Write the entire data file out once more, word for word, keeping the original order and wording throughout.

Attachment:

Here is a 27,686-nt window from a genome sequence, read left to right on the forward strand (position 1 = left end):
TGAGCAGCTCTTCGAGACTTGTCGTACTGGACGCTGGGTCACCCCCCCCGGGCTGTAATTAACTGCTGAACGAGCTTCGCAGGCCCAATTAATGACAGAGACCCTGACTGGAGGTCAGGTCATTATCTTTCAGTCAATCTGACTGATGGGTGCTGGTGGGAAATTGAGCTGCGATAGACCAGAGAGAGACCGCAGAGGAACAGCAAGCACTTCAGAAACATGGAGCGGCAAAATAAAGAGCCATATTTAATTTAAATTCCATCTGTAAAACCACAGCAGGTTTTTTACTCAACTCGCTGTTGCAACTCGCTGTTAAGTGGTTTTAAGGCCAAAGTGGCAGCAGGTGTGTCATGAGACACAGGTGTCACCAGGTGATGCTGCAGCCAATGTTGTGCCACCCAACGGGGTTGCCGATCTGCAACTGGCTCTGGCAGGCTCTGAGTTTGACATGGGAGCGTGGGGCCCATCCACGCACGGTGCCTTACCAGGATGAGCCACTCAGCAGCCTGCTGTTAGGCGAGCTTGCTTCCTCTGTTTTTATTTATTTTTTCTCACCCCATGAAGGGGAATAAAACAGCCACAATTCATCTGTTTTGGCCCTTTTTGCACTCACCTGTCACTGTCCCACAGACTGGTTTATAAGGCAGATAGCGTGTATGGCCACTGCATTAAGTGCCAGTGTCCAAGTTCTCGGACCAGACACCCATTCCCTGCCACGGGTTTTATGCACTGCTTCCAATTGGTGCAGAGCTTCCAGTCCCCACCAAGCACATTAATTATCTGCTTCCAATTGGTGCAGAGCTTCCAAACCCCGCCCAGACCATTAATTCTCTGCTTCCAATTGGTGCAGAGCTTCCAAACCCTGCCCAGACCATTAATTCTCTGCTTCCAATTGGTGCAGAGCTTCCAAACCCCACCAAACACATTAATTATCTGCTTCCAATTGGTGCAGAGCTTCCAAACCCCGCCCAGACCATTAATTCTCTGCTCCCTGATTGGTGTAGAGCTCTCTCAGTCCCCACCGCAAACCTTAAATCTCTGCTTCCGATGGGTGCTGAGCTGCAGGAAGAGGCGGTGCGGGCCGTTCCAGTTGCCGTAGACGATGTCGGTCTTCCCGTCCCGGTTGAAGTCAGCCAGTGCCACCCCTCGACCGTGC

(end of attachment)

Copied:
Here is a 27,686-nt window from a genome sequence, read left to right on the forward strand (position 1 = left end):
TGAGCAGCTCTTCGAGACTTGTCGTACTGGACGCTGGGTCACCCCCCCCGGGCTGTAATTAACTGCTGAACGAGCTTCGCAGGCCCAATTAATGACAGAGACCCTGACTGGAGGTCAGGTCATTATCTTTCAGTCAATCTGACTGATGGGTGCTGGTGGGAAATTGAGCTGCGATAGACCAGAGAGAGACCGCAGAGGAACAGCAAGCACTTCAGAAACATGGAGCGGCAAAATAAAGAGCCATATTTAATTTAAATTCCATCTGTAAAACCACAGCAGGTTTTTTACTCAACTCGCTGTTGCAACTCGCTGTTAAGTGGTTTTAAGGCCAAAGTGGCAGCAGGTGTGTCATGAGACACAGGTGTCACCAGGTGATGCTGCAGCCAATGTTGTGCCACCCAACGGGGTTGCCGATCTGCAACTGGCTCTGGCAGGCTCTGAGTTTGACATGGGAGCGTGGGGCCCATCCACGCACGGTGCCTTACCAGGATGAGCCACTCAGCAGCCTGCTGTTAGGCGAGCTTGCTTCCTCTGTTTTTATTTATTTTTTCTCACCCCATGAAGGGGAATAAAACAGCCACAATTCATCTGTTTTGGCCCTTTTTGCACTCACCTGTCACTGTCCCACAGACTGGTTTATAAGGCAGATAGCGTGTATGGCCACTGCATTAAGTGCCAGTGTCCAAGTTCTCGGACCAGACACCCATTCCCTGCCACGGGTTTTATGCACTGCTTCCAATTGGTGCAGAGCTTCCAGTCCCCACCAAGCACATTAATTATCTGCTTCCAATTGGTGCAGAGCTTCCAAACCCCGCCCAGACCATTAATTCTCTGCTTCCAATTGGTGCAGAGCTTCCAAACCCTGCCCAGACCATTAATTCTCTGCTTCCAATTGGTGCAGAGCTTCCAAACCCCACCAAACACATTAATTATCTGCTTCCAATTGGTGCAGAGCTTCCAAACCCCGCCCAGACCATTAATTCTCTGCTCCCTGATTGGTGTAGAGCTCTCTCAGTCCCCACCGCAAACCTTAAATCTCTGCTTCCGATGGGTGCTGAGCTGCAGGAAGAGGCGGTGCGGGCCGTTCCAGTTGCCGTAGACGATGTCGGTCTTCCCGTCCCGGTTGAAGTCAGCCAGTGCCACCCCTCGACCGTGC